Sign up to receive the Weekly Roundup via email.

    Haitian Presidential Election Outcome Sparks Riots

    Haiti's Provisional Electoral Council announced late Tuesday a runoff would be needed to choose between two presidential candidates, former first lady Mirlande Manigat and Jude Célestin, outgoing President Réne Préval's handpicked successor. Célestin narrowly edged out Michel Martelly to finish second in a vote that took place November 28 and was seen by many critics as tainted by fraud. After the results were announced, Martelly’s supporters took to the streets across the country in violent protest, denouncing the election results as fraudulent.

    Read More

    Tags:

  • Hispanics Account for 25 Percent of U.S. Youth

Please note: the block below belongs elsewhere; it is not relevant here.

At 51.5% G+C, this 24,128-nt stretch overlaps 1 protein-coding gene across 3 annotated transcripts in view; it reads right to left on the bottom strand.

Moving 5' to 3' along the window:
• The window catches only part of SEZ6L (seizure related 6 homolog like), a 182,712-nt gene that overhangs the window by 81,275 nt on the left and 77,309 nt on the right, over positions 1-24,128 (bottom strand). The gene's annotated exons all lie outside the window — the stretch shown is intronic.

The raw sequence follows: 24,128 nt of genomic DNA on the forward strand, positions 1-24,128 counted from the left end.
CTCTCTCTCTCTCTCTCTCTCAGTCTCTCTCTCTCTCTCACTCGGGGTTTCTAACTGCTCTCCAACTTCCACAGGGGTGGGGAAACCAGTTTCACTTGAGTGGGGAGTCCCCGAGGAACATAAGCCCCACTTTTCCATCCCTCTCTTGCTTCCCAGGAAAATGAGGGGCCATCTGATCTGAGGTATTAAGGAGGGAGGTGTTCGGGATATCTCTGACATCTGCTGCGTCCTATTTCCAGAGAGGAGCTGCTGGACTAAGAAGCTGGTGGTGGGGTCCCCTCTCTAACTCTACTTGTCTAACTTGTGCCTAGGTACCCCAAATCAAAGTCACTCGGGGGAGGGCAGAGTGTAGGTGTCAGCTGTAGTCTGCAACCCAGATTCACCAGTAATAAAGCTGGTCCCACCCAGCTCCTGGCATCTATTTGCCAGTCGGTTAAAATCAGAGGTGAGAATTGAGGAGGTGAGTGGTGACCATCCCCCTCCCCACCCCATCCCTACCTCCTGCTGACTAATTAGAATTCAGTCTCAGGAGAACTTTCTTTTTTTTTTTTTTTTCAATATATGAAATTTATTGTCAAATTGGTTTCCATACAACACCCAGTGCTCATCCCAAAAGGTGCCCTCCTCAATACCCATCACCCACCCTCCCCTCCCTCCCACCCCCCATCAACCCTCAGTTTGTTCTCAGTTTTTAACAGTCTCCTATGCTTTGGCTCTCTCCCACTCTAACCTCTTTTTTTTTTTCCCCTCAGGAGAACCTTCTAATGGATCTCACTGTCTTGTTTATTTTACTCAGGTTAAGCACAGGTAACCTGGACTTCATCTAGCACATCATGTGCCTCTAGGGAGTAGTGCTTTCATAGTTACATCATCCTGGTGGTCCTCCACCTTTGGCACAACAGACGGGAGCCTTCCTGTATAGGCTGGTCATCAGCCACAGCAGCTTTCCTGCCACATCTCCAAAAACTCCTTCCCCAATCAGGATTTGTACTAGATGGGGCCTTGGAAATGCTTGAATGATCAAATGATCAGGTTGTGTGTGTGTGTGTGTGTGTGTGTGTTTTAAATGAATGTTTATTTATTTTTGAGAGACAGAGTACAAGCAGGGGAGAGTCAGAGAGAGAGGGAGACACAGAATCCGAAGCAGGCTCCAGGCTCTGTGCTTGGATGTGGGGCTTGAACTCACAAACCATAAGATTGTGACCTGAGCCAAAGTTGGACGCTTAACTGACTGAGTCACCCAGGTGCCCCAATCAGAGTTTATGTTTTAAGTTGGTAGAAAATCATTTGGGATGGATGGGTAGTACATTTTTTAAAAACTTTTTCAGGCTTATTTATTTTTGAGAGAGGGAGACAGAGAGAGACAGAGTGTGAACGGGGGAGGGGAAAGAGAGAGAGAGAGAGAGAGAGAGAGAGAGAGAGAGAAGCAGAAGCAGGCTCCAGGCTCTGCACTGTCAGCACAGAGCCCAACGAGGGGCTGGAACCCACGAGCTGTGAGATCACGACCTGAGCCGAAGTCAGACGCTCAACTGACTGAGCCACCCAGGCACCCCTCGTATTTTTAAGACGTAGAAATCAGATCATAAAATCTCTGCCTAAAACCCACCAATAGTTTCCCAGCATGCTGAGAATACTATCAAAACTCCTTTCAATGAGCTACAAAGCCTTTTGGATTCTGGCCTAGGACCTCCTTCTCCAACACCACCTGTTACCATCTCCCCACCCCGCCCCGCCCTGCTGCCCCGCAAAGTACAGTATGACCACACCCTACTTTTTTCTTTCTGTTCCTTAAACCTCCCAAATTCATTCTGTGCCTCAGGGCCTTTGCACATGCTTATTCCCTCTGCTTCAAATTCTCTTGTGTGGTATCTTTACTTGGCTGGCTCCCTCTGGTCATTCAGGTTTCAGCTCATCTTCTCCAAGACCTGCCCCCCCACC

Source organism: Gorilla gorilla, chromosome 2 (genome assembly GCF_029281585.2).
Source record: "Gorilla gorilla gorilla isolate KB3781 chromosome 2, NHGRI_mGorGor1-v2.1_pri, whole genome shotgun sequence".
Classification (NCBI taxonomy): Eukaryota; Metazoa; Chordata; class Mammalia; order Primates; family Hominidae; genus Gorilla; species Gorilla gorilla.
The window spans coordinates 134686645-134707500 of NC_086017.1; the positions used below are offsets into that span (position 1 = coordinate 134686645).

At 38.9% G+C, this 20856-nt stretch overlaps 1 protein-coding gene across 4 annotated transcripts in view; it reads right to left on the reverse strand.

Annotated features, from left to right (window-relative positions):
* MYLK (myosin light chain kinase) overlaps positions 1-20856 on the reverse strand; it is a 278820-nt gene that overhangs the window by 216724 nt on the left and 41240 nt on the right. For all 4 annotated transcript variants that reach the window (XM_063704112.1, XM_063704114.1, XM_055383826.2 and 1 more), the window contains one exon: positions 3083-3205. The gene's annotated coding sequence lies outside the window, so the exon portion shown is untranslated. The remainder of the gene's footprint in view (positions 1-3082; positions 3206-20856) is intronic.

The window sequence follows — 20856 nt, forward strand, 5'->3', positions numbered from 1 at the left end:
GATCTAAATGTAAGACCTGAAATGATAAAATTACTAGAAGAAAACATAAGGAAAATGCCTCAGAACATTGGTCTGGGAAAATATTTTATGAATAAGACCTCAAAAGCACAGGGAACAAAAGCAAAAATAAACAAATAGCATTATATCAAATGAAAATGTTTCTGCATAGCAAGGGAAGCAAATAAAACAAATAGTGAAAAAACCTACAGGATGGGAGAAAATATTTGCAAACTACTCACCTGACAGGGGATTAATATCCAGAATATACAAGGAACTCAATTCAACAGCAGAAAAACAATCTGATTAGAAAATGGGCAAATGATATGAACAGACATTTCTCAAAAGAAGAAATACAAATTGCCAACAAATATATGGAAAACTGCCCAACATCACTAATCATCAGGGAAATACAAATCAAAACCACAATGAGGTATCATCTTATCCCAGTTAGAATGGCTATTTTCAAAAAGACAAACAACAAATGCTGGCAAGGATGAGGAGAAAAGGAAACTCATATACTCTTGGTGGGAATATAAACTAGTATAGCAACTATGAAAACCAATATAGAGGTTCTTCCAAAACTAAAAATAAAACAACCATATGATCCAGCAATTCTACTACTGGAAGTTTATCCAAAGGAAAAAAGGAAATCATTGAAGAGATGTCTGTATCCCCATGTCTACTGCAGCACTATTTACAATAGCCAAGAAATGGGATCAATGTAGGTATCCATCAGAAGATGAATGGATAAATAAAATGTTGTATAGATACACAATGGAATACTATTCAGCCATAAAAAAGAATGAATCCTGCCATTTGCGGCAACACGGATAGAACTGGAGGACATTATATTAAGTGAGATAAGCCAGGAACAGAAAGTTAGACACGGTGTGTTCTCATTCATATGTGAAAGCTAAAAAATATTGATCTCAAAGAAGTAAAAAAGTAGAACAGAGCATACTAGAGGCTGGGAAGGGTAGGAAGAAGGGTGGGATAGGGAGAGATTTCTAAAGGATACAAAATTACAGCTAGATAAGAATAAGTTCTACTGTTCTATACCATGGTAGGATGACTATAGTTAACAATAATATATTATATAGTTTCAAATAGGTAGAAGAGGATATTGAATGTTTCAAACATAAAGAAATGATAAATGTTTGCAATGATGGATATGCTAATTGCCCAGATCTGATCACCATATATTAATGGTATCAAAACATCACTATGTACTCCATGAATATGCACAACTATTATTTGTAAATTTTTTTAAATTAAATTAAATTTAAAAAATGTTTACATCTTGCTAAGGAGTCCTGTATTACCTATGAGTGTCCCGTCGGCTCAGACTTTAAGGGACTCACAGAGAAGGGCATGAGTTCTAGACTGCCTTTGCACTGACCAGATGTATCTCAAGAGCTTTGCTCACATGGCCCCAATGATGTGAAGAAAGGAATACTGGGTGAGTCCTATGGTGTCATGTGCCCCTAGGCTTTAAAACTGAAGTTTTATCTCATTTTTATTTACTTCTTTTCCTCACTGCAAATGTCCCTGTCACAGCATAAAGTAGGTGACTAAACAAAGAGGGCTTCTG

December 8, 2010

    by AQ Online

    According to 2010 U.S. Census projections released this week, Hispanics under the age of 20 make up between 21.8 percent and 25 percent of the total youth population in the U.S.—a significant increase over the 17 percent calculations derived from the 2000 U.S. Census.  The 2010 figures are based on birth, death, Medicare registrations, and new immigrant population statistics as of April 1, 2010, and highlight the demographic impact of the largest minority group in the country.  Without the growth in the Hispanic-youth segment, the non-Hispanic youth population would have shown a decline of between 1.25 and 2.9 million.